Mind you, I only boot the windows VM once a week or so, and run it for maybe 15-20 minutes at a time. If you wanted to run something more intensive, YMMV. I have not tried to run any games via VMWare either, so I have no idea what that would be like. On the whole, I am pleased to say that both Parallels and VMWare both work really well for me. They offer similar performance and functionality, and both are quite stable applications. The next time VMWare rolls out an upgrade that I have to pay for, I will be switching to Parallels.

      As other posters have stated, games are probably the holy grail of windows virtualization. I would like nothing better to have an Intel-based PowerMac with a kick-ass graphics card that could give me all the benefits of owning a Mac, with the added bonus of being able to play my favourite games without rebooting.

  • Anybody care to summarize the pros and cons of Parallels vs VMWare?
  • Great. (Score:4, Insightful)

    by Above (100351) on Monday July 10, 2006 @04:06PM (#15693392)

    So Intel can finally do what IBM developed back in the 1960's. LPAR anyone?
  • I visited the site and didn't see an answer to my question. How is Parallels different from VMWare Workstation? Or is it the same thing at a different price point?
    • How is Parallels different from VMWare Workstation?

      It uses a different codebase and it runs on a Mac? Just guessing.

    • I suspect in the near future that both products should have identical features and OS support except one runs in OS X and the other in Windows. It would be more interesting to see if VMWare ever get their Mac product out of the lab into the market place. Then we might see some serious competition on features and price. Microsoft is still the wild card in this love fest -- if they decide to play.
  • by Cadallin (863437) on Monday July 10, 2006 @04:07PM (#15693395)
    Like Baldur's Gate, or Icewind Dale, or Planescape (Any Bioware Infinity Engine Titles really). How do games of this nature run under Parallels? Is DirectX handled acceptably for everything other than 3D acceleration? If so, I'll probably have to speed up my plans to upgrade to an Intel based Mac. I'm a recent switcher, and this is the only thing that's been really hurting me. I use my Gamecube for new games, but to relive older titles it would be awesome if parallels would fill the gap.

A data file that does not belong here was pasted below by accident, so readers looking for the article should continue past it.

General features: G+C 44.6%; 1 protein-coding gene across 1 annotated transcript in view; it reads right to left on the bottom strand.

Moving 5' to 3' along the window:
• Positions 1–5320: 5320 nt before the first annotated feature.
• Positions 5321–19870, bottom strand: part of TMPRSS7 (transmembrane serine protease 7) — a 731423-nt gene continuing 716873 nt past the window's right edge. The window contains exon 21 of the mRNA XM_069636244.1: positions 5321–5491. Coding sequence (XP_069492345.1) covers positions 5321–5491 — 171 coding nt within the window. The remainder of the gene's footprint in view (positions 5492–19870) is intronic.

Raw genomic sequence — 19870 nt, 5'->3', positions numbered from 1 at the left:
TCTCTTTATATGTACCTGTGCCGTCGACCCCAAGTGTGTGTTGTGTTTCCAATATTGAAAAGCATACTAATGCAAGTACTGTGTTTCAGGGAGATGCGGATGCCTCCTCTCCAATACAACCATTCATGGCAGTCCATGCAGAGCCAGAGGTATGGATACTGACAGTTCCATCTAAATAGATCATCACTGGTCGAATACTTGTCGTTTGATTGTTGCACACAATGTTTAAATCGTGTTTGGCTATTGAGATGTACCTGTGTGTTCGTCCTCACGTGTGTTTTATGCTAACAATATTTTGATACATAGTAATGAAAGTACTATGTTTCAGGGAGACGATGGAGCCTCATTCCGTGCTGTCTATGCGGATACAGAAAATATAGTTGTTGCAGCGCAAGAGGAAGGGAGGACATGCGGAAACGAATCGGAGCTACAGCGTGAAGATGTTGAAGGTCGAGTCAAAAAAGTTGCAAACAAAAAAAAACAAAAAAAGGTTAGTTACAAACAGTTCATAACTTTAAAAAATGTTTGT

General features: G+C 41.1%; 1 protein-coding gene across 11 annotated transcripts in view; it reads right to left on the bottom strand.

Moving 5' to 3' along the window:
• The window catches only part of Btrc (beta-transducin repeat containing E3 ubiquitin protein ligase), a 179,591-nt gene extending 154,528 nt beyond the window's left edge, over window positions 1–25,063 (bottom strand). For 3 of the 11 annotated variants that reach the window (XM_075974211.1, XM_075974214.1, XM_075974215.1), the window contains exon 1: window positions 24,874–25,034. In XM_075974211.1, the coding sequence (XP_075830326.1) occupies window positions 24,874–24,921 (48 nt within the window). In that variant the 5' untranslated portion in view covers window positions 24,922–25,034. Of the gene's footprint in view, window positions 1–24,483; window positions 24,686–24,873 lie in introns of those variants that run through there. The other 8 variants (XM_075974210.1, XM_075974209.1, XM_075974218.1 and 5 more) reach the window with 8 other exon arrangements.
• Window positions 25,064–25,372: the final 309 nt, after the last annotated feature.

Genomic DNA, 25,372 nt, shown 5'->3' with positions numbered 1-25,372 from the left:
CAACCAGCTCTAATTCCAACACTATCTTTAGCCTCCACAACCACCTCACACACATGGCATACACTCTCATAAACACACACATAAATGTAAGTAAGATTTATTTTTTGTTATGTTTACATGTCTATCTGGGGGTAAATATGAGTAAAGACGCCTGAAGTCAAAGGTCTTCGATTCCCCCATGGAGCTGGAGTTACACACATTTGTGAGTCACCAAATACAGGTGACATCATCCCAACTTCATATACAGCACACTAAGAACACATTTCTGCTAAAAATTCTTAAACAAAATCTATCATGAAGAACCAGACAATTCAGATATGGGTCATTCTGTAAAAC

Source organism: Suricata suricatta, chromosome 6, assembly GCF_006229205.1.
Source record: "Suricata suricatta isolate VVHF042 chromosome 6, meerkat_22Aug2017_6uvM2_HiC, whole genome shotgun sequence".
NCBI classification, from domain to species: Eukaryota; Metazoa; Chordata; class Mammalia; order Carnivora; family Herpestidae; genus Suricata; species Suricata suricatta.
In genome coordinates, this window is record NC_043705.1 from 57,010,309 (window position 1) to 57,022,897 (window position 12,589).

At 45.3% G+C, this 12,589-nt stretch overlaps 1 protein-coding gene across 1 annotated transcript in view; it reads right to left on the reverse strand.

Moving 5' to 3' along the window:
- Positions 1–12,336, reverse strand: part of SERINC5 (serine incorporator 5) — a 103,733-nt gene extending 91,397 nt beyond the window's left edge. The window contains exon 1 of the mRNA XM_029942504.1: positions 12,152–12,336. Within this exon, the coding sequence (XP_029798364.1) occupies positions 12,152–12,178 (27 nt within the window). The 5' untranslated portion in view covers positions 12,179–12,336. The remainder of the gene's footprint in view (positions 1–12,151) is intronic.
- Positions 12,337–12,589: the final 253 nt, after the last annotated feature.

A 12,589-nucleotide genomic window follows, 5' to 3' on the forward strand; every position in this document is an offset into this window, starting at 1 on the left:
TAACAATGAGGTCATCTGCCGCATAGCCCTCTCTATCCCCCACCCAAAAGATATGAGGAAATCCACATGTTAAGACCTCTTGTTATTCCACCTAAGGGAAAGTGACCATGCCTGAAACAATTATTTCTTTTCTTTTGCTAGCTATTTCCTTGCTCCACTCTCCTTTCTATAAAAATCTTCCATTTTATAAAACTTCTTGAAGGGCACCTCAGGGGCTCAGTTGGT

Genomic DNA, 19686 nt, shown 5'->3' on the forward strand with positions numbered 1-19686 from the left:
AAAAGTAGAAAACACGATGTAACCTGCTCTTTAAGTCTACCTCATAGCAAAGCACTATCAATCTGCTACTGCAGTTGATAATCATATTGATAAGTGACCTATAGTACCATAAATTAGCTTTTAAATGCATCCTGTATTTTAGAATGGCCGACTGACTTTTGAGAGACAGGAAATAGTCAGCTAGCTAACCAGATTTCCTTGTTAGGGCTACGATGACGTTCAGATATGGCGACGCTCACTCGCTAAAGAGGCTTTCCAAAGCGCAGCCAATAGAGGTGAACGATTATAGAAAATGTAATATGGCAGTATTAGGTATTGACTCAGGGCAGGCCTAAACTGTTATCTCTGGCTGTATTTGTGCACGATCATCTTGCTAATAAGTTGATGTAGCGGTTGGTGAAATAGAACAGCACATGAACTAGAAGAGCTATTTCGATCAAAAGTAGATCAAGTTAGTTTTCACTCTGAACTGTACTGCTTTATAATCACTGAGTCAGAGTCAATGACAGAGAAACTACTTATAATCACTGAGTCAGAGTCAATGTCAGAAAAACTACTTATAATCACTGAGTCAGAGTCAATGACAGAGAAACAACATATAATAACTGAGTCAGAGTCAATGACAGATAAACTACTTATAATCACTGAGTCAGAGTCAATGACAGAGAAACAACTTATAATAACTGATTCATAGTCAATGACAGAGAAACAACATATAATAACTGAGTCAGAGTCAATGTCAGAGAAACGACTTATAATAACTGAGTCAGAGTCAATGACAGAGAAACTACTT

• I don't know about any of those titles, but StarCraft runs reasonably well, except for occasional problems with the sound cutting out.

      In general, anything that doesn't require any hardware accelerated graphics should run fine, so games that have a software rendering option should be playable under Parallels. However, YMMV.

  • I really don't understand the point, for most Mac users. I have it sitting on my computer with XP, but after the initial WOW! factor wore off, I really never touched it again. I've been using a Mac for roughly 4 years now, and have discovered alternatives to all my old Windows apps, bought all the "need-to-have" cross platform apps (Photoshop and Word), and completely adapted my work style to my Mac (running a computer without Quicksilver is painful). I really don't see the point outside of advertising an
    • > I really don't understand the point, for most Mac users.

      It's not for most Mac users. It's for people who want to use their mac, but absolutely must have some part of windows. For me, that part is IE. For others, it's Outlook. I'm sure there are plenty of other applications, but those are the two big ones.
    • Re:WOW! Factor (Score:2, Interesting)

      by JohnWhitney (707445)
      Parallels runs Ubuntu with no problems whatsoever. I use Ubuntu 6.06 on my MacBook Pro as my work development environment, and in general it is faster than my 2.6GHz desktop.

      I wish the X-server had better "change resolutions on the fly" capabilities (to handle going from full-screen to windowed mode), but I usually end up just displaying xterms from the Ubuntu virtual machine on my Mac OS X desktop anyway.
    • The good news about it for me is that I could run things like a full-fledged outlook locally to hook into calendaring, and use IE to access those pesky internal websites that require IE.

      It means it's practical to bring a Macbook to work anywhere now.
    • I do wish I could install Ubuntu on it though, but it seems that Parallels doesn't yet support it

      I don't know if it's officially "supported", but Ubuntu Dapper works fine under Parallels on my MBP.